A piece on the noble art of writing ‘Flash Fiction’.

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Basically flash fiction is a short form of storytelling.

Trying to define it by the number of words is a futile exercise. Purists may give a figure of 100 words, but that is arbitrary at best.

For most a story of under 1,000 words can be considered flash fiction, some even stretch this number to 1,500 words.

What is generally accepted is that ‘flash’ is an extremely short medium in which the writer must tell a complete story. Fragmented tales are not tolerated.

The challenge is to tell the tale in a way that every word is absolutely essential, discard all words which can be considered superfluous, leave only the gleaming white bones of direct narrative.

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Ernest Hemingway stated this wonderfully in his (over-quoted) dictum referencing an iceberg: Only show the top 10 percent of your story, leave the other 90 percent below water to be conjured.

Although it is a rather worn and overworked cliché it is one that should be born in mind when writing flash fiction.

Flash fiction is not a new phenomenon created by social media or the internet, it is an ancient writing form which has existed for millennium.

Some other names for this form of writing are: Sudden, fast, quick, postcard, minute, furious, and even skinny fiction!

The French often term this as ‘nouvelles’.

In China, pocket stories, minuet longs and palm-sized writings are frequently used terms.

download (2)I have also heard flash fiction referred to as ‘smoke stories’. A reference that it only takes as long to read a flash story as it does to smoke a cigarette!

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I know that this is a very short post in comparison to most of my ‘Ramblings’, perhaps it should be called a ‘flash blog’?

Thank you for reading this, enjoy the rest of your day.

I the meantime I shall leave you with a little ‘micro fiction’ piece which was inspired by the aforementioned Mr Ernest Hemingway.

‘Colt45. Used only once. Includes 5 shells. Sale due to recent bereavement’.

© Paul White 2015

Why not mosey over to my other blog ‘Further Ramblings and read some irreverent ruminations.

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4 thoughts on “A piece on the noble art of writing ‘Flash Fiction’.

  1. Seth

    You said that flash fiction can’t consist of fragmented stories. Do short stories about the same character that would still make sense without the other count as flash fiction?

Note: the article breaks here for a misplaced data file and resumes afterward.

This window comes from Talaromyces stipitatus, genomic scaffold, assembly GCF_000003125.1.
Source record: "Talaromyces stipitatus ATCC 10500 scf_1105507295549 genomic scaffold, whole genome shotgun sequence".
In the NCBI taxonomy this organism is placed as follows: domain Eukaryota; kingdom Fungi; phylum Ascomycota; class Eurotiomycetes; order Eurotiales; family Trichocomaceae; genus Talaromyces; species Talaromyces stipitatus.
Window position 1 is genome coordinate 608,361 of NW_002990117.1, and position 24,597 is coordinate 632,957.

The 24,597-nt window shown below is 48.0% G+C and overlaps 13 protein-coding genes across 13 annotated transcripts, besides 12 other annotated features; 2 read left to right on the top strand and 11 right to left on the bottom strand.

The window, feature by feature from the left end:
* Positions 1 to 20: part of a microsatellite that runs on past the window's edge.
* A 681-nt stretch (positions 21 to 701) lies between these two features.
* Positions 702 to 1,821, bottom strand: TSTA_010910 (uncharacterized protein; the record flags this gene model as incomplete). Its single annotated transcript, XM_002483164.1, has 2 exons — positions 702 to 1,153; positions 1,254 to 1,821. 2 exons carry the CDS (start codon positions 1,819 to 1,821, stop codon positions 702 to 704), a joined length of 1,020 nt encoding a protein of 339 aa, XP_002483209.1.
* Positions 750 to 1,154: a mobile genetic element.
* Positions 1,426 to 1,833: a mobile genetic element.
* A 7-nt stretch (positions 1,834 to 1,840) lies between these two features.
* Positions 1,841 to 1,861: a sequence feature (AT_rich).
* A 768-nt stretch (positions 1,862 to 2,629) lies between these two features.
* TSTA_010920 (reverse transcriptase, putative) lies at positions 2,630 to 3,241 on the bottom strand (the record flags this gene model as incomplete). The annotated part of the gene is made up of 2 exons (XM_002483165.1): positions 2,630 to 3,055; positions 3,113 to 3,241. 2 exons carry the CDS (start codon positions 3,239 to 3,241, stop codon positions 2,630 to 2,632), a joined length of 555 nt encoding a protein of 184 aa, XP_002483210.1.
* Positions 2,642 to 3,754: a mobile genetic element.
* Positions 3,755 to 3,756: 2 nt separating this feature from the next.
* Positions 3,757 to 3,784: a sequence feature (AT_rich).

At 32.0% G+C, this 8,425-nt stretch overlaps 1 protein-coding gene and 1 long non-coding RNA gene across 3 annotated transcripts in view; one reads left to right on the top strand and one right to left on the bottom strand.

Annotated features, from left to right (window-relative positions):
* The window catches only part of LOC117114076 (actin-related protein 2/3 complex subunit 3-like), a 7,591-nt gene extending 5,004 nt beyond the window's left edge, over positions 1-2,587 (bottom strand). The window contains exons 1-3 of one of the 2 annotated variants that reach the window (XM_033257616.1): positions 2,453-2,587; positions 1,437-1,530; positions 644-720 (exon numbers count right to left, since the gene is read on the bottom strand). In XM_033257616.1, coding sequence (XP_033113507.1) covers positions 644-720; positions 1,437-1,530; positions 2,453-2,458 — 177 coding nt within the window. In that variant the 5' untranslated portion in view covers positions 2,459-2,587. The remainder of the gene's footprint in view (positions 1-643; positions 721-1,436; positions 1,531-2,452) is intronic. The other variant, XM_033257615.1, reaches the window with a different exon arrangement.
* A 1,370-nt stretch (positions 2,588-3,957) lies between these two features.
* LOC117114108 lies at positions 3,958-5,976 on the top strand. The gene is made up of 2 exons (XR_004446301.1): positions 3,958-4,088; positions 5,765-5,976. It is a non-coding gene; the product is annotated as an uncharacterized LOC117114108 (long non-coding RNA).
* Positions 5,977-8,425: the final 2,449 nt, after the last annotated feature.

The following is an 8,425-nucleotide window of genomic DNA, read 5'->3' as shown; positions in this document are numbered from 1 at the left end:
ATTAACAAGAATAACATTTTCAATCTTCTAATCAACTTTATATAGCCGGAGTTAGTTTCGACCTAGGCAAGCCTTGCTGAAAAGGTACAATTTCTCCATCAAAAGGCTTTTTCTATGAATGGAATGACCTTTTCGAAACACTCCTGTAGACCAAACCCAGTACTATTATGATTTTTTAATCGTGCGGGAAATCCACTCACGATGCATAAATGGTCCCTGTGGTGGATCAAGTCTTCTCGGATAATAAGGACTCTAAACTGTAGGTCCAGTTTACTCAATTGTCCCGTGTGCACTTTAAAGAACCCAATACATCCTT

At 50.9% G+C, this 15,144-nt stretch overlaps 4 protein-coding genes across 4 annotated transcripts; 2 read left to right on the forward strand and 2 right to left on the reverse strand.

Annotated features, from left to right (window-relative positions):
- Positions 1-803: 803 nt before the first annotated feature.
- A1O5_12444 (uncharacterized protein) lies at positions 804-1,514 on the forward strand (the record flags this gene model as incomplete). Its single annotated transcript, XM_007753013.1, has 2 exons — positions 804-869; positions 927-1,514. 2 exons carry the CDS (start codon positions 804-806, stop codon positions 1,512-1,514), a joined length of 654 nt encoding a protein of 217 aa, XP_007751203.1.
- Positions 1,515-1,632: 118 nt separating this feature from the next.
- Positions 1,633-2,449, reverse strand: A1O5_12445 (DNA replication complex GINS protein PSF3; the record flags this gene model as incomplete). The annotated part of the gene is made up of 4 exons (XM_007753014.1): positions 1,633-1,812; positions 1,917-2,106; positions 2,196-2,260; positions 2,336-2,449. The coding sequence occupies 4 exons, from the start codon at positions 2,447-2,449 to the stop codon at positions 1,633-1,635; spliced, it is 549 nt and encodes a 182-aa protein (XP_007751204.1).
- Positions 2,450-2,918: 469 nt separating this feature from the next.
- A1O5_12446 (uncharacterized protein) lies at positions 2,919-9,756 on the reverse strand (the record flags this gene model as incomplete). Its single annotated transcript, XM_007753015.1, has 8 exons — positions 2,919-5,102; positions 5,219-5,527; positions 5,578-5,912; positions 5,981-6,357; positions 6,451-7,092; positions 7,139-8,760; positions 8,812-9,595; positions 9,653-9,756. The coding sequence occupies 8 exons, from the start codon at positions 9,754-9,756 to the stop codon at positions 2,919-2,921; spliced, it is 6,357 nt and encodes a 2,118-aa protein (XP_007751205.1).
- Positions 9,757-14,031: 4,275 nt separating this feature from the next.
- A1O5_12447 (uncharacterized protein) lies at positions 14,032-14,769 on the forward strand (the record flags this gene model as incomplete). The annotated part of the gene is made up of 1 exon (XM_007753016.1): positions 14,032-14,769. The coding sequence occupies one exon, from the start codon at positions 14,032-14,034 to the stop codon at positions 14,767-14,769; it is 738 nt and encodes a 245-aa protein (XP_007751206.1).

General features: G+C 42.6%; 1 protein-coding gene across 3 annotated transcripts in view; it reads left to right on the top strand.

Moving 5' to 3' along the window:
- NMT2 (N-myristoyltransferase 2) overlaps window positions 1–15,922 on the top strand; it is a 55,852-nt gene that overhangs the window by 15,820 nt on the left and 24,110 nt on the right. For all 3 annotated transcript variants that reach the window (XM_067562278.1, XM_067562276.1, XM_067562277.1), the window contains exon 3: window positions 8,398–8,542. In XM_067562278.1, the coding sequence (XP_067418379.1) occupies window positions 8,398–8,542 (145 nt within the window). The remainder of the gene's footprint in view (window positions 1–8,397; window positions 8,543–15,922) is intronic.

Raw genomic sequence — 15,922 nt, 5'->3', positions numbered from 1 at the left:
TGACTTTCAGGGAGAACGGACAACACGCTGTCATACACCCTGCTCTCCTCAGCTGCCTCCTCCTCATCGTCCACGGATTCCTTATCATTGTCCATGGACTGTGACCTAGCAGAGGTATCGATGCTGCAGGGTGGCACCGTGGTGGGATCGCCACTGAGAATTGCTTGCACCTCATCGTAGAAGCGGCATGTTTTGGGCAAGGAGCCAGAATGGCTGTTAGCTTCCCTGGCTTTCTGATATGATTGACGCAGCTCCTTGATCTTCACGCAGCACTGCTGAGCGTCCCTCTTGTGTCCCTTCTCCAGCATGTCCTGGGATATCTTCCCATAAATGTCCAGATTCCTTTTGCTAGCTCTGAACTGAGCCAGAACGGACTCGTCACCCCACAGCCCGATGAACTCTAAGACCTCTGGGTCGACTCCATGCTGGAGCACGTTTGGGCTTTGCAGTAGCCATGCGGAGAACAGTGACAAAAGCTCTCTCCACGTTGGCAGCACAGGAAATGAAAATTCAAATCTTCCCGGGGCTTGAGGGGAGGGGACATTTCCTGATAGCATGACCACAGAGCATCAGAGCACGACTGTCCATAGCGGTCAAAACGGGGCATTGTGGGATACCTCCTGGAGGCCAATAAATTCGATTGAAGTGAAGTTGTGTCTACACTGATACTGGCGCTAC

Like

    1. Hi Seth,
      Hope this answers your question?
      “To successfully write flash fiction, avoid fragmented storytelling. Tell a complete story with the traditional format of beginning, middle and end, making every word essential, without the extras. Retain the elements of storytelling, because otherwise it will become a snippet of a moment of a larger story or an episode without a theme or story”.

      While fragmented narrative suits longer stories Flash is better read as a linear tale. In Flash fiction there is a limit on the number of words, making it harder to jump back and forth. It would have to be a very well crafted piece to pull fragmentation off in a manner which would suit the reader.

      If the piece(s) you are referring to are part of a series then I would conclude that they are ‘chapters’ in a longer work and not true flash. Although you may get it to work overall if each ‘flash’ contains an entire stand alone story, but then the purists would argue its authority.

      Homer’s “Odyssey” and James Joyce’s “Ulysses” are outstanding fragmented works.

      It is suggested that the best way to write flash fiction in one sitting with one idea for a character or plot and work from there. Ask yourself if there is a point to the story, but do not get too focused on theme. Write when you are in your own emotional moment, getting words out without worrying about word count.

      Begin at the moment of conflict when most of the action is nearly complete, avoiding any kind of introduction or back story. Make sure every conversation, action and gesture is important to the telling of the story. Focus on powerful images. And end with an emotional impact.

      Paul. 🙂

      Liked by 1 person

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